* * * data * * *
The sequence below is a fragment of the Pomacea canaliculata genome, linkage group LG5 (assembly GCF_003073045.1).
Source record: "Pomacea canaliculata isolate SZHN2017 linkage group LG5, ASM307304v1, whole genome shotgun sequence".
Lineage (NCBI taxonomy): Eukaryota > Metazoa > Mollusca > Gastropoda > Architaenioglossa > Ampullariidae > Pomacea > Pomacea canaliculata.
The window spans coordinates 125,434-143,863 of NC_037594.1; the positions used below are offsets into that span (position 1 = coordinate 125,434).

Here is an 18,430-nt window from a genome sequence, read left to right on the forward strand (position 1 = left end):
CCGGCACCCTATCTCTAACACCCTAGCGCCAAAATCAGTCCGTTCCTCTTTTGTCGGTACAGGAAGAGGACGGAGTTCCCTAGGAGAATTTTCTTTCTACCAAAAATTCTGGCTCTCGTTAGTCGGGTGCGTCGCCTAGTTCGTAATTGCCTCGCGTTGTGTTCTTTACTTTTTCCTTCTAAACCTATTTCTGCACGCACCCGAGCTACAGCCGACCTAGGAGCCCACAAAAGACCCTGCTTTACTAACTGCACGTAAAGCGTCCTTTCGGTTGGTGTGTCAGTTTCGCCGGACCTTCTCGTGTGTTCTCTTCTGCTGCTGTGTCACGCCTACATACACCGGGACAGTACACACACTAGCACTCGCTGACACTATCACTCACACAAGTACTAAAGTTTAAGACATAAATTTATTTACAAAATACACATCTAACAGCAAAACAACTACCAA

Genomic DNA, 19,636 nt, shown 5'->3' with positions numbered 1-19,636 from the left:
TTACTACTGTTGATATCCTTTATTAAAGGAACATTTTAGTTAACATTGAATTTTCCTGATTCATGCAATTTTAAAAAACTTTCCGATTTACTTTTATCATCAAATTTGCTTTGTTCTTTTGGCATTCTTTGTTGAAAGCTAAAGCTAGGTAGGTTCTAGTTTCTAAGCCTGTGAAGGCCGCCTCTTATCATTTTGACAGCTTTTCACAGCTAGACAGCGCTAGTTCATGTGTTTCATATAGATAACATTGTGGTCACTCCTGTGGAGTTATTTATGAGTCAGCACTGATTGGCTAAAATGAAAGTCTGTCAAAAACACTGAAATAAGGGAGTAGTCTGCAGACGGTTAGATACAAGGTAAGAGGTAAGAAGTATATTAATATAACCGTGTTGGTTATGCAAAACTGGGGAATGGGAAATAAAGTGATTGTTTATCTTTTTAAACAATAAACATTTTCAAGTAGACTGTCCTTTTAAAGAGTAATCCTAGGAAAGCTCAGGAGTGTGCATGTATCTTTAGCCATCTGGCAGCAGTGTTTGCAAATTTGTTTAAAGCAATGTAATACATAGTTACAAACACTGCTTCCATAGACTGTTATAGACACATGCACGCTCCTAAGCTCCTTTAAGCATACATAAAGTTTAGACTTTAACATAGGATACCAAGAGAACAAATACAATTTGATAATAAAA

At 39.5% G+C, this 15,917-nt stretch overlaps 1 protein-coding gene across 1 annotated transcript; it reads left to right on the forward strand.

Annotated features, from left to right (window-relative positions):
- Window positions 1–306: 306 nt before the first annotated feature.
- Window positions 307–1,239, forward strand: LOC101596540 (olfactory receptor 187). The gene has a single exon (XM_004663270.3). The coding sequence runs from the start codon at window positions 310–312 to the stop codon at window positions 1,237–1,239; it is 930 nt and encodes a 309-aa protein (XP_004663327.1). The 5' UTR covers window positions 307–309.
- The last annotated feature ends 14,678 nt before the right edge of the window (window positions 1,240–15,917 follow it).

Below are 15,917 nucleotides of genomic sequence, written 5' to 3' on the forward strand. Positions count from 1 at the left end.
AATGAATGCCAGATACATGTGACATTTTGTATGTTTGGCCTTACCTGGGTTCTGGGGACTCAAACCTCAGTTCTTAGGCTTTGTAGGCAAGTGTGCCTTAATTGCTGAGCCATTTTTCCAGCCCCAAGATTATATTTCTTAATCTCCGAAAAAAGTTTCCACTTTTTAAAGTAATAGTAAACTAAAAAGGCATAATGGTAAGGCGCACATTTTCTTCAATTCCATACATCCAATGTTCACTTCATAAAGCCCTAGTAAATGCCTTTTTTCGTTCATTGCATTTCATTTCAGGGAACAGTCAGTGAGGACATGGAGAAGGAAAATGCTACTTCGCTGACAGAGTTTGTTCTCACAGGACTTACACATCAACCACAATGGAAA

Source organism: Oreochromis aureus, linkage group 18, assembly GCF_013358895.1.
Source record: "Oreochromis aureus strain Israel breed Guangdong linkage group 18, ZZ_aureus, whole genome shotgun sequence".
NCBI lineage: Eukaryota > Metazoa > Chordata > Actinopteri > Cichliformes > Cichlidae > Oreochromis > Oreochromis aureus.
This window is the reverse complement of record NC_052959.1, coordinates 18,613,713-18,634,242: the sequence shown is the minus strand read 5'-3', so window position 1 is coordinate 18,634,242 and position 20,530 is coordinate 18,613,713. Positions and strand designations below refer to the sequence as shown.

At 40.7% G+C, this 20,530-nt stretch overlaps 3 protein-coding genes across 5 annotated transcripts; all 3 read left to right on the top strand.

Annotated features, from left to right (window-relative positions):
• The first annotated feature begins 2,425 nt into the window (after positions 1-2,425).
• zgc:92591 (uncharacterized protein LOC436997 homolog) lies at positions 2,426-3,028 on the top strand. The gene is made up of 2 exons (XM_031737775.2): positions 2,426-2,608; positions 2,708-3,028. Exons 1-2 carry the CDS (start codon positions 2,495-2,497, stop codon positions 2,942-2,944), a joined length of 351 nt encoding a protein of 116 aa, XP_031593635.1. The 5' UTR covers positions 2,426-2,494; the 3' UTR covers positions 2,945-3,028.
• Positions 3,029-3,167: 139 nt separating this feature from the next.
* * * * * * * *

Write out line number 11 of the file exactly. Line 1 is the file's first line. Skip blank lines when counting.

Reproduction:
- Window positions 1–306: 306 nt before the first annotated feature.